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It is a sad fact, but a reality, that fraud pervades our society. Criminals are constantly looking for new scams and schemes. In recent years, property fraud has been on the increase and scammers are more sophisticated than ever before. It is a frightening statistic that data from Home Owners Alliance property found that, in 2014, fraud in the UK totalled almost £10M.
The legal profession has been on ‘high alert’ for several years now because of this. However, there are also steps which homeowners can take to protect property; and as your property is likely to be your most valuable asset, these recommendations are strongly advisable.
All property is at risk but some are more vulnerable to fraud than others, particularly property that is:-
Property fraud comes in different forms but recent scams include hacking into emails between buyers and solicitors to intercept completion monies, fraudsters selling property using false documents, online shopping platforms offering property for sale by fraudsters and quick, ‘too good to be true’ investment scams.
Whether your property falls into one of the above categories or not, you should consider taking some of the following steps:-
VOLUNTARY FIRST REGISTRATION
Whilst most land in England and Wales is registered, there are still properties with titles that are not, particularly if the property has not changed hands since 1990. Upon a sale, an unregistered property would be subject to compulsory registration but, if a sale is not contemplated, it is also possible to make a voluntary application – and the Land Registry fees are discounted if you do! It is sensible to register now not only to protect against fraud but also because it will facilitate any future transactions, provide clear proof of ownership and allow a state guaranteed title.
The Land Registry has set up the “Property Alert Service” as a means to counter fraud. Alerts are sent by email to the owner if searches or applications are received for the property. Whilst this does not stop changes being made to the register, it puts the owner on notice of this, and provides a chance to take action. The Land Registry has a dedicated property fraud line too. It is possible to monitor up to 10 properties at a time and is particularly useful for landlords with a portfolio. It is also possible for more than one person to monitor a property which could be useful for relatives of an owner in care.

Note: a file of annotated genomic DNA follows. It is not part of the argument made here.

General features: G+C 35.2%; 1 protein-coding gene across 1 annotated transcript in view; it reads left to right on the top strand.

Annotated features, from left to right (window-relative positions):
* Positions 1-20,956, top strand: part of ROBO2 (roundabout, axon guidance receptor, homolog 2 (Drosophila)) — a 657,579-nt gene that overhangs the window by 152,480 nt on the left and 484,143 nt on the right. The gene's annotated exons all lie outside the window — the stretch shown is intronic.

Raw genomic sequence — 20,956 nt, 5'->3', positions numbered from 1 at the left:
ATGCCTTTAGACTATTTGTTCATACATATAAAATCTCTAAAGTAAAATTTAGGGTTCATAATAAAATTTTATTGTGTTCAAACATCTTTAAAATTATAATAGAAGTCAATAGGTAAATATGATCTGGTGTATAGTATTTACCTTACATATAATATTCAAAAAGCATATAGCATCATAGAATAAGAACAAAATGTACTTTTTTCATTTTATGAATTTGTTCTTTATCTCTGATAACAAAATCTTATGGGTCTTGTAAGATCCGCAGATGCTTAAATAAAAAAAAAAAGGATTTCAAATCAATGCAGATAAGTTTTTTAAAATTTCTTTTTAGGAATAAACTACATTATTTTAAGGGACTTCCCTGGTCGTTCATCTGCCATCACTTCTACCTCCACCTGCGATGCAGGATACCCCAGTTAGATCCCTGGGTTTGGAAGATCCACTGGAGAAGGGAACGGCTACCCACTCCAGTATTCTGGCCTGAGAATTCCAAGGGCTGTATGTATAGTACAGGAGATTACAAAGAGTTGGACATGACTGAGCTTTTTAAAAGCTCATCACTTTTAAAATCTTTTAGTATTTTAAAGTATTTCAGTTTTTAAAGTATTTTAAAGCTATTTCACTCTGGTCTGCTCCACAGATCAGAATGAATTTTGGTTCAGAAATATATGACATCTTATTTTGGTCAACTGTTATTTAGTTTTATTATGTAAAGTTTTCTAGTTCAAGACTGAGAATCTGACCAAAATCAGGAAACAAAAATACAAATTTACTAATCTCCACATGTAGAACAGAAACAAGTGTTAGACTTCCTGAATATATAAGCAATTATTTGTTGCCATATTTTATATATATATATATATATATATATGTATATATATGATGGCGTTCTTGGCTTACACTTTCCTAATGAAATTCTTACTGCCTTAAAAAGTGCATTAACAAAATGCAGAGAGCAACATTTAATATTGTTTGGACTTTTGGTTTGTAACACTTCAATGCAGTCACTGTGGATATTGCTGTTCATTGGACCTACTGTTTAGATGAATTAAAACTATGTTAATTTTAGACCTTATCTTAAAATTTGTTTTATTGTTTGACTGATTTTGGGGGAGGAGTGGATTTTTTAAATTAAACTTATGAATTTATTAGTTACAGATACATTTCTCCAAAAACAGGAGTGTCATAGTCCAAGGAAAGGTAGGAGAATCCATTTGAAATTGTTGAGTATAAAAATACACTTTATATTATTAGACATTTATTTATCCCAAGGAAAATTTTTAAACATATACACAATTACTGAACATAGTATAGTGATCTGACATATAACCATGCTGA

You can further safeguard your property by placing a restriction on your title. The upshot of this is that the Land Registry will not register a sale or mortgage of your property without a solicitor certifying that the application was made by you.
KEEP LAND REGISTRY UP TO DATE
It is vital that the Land Registry have accurate and up to date information for you. If they need to contact you, then they will do so using the ‘address for service’ specified. You are permitted to register up to three addresses for service and this can include email addresses, provided at least one is a postal address. So, for example, an investor/landlord client could register the address of the property, his or her residential postal address along with an email.
As the old adage goes “ A man’s home is his castle” – make sure you protect it!
Bolt Burdon’s residential property experts can assist with registrations and restrictions. For further information please contact Melanie Carroll on 020 7288 4798 or by email email@example.com.
You can also contact one of our other solicitors in the residential property team here.
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